EDITOR’S NOTE: Visit “WorldView Conversation,” the blog related to this column, at http://worldviewconversation.blogspot.com/. Listen to an audio version at http://media1.imbresources.org/files/121/12135/12135-67438.mp3.
RICHMOND, Va. (BP)–As night follows day, the annual blitzkrieg of Christmas advertising is followed by lots of hand-wringing about how we’ve lost the “true meaning of Christmas.”
This year even the hand-wringers are probably praying (quietly) for huge holiday sales to jump-start the economy. Still, we hear Charlie Brown’s poignant cry cutting through the commercialization: “Isn’t there anyone who knows what Christmas is all about?”
Sure, Charlie Brown. They may be getting harder to find in America, but you can locate people all over the world who know what Christmas is all about. They’re in some surprising places, as these recent reports from missionaries illustrate:
— A young woman in a communist country began tutoring the children of Christian workers. When the mother of the children presented her with a Bible, she expressed tearful thanks. As the tutor left their home and started down the road, the mother watched her from a window. She saw the tutor pull out the Bible, hold it to her heart and kiss it.
— A woman in Taiwan joined 90 people participating in a Thanksgiving meal at a local church. But she wasn’t there primarily for the turkey and trimmings. Rather, she had a pressing question: “Why has no one ever told me about God before?” Stunned by the question, a missionary led her to salvation in Christ on the spot.
— A Christian worker among Muslims in Eastern Europe sent this request: “Please be in prayer for our Christmas outreach. We will be assembling Christmas gift bags and distributing them to all the students of a local school. Thank God with us that the school administrator, once very skeptical of us and our work, has once again given us the ‘green light’ to present these gift bags any way we choose and to put on a program that includes Christmas hymns and other evangelism. Pray [that] the whole village will be radically transformed by the Lord.”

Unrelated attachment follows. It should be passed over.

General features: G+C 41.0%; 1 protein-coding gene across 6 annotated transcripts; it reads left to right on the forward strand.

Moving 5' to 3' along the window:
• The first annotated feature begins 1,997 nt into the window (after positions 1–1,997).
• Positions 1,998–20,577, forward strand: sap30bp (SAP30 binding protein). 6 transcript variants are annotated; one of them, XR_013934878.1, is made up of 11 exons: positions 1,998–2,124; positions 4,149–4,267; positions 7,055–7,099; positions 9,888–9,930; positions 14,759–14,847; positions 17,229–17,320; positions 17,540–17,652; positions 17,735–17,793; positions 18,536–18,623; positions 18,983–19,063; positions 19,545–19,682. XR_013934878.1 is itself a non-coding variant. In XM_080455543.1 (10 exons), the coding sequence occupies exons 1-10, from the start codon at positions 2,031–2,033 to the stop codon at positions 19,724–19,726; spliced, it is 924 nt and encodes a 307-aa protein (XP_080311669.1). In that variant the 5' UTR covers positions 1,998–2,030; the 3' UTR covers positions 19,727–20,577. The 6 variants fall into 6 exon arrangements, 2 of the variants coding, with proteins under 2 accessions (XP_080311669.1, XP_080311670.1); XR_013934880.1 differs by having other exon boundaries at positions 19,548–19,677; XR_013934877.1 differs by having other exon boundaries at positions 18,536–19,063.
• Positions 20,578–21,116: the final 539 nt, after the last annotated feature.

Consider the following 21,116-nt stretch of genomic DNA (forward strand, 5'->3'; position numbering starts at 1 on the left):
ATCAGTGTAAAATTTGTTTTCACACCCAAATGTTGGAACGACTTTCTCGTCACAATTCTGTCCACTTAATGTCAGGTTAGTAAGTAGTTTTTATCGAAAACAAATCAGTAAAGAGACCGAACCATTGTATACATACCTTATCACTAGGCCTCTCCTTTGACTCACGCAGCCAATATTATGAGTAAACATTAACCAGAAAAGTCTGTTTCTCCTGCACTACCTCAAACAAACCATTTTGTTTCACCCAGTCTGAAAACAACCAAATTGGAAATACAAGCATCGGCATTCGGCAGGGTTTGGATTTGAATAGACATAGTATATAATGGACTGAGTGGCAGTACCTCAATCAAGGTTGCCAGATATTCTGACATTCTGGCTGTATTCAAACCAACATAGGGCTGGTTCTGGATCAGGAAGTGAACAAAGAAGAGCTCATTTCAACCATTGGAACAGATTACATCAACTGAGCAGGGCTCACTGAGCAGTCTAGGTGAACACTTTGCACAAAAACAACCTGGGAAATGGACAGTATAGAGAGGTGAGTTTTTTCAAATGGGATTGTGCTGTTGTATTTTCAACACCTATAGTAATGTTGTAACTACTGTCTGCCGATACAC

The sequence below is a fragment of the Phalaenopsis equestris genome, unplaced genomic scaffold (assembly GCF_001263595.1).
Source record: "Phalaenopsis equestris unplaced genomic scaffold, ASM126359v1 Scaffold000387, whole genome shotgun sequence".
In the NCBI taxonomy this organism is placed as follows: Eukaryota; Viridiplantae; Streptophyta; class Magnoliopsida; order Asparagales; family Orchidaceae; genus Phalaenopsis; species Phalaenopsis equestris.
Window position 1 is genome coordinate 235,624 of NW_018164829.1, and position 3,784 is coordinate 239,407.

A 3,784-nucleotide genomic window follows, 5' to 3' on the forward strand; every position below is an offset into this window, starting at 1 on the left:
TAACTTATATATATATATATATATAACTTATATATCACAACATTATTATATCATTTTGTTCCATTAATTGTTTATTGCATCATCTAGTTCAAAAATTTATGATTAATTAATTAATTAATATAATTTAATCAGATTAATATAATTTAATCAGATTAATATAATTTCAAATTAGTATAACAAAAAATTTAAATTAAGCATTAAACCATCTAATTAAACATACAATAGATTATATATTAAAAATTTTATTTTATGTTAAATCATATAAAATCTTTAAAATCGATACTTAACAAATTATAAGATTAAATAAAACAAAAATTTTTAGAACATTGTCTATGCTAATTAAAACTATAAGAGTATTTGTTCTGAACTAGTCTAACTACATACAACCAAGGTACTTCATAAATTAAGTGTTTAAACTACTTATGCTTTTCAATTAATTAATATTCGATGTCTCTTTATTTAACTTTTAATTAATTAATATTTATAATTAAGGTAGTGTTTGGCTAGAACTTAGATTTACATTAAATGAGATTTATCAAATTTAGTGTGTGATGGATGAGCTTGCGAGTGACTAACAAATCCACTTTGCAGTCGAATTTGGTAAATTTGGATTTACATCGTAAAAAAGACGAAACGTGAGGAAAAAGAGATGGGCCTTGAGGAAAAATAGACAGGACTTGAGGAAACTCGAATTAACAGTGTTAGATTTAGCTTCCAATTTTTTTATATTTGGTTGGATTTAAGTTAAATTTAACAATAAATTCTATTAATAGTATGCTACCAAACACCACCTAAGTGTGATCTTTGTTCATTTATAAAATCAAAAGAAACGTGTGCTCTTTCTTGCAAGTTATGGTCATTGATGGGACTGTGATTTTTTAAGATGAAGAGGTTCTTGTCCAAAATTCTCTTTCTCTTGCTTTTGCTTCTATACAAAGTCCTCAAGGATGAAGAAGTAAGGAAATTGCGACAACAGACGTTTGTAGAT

— Many Tibetans live in high-altitude areas where snow has been falling since November. In December, people come down to the cities to stay with friends and extended family members until the snow clears in March — enabling Christ followers to talk to Tibetan Buddhists about Christmas and the Gospel. Pray they will have opportunities to share with Tibetans who have come from distant and hard-to-reach places.
— Believers are partnering in a Christmas distribution project that has the potential to reach tens of thousands of people in a major Asian city. Pray that each person who receives a Gospel packet will read the literature and watch the corresponding video. Ask the Holy Spirit to open hearts, and pray that many will make decisions this year to follow Jesus.
And in South Asia, a Muslim-background follower of Jesus recently posed this question to a Christian worker who serves as his spiritual mentor: “If a brother or sister is having a problem with something in their lives, would this be a good time to fast and pray?”
“Definitely!” the mentor answered quickly, a little impatient with the simplicity of the question.
“Should fasting always be done individually or can it be done in a group?” the believer asked.
Either way, the mentor responded, as long as it is a time of humble submission and drawing close to God.
The believer — who leads a fast-growing, house-based movement of Muslim-background Christ followers — became excited.
“We have already been talking about fasting and praying on Dec. 24, especially for the [evangelistic] outreach this year,” he announced. “Then we will break the fast on the 25th and have a celebration and meal together.”
No Christmas tree, no candlelight service, no presents or lights, the mentor thought to himself. Just brothers and sisters coming together to fast and pray for the lost — and then to rejoice together on Christmas Day, confident that their prayers will be heard by their Savior, Jesus Christ.
That’s what Christmas is all about, Charlie Brown.
Erich Bridges is global correspondent for the International Mission Board.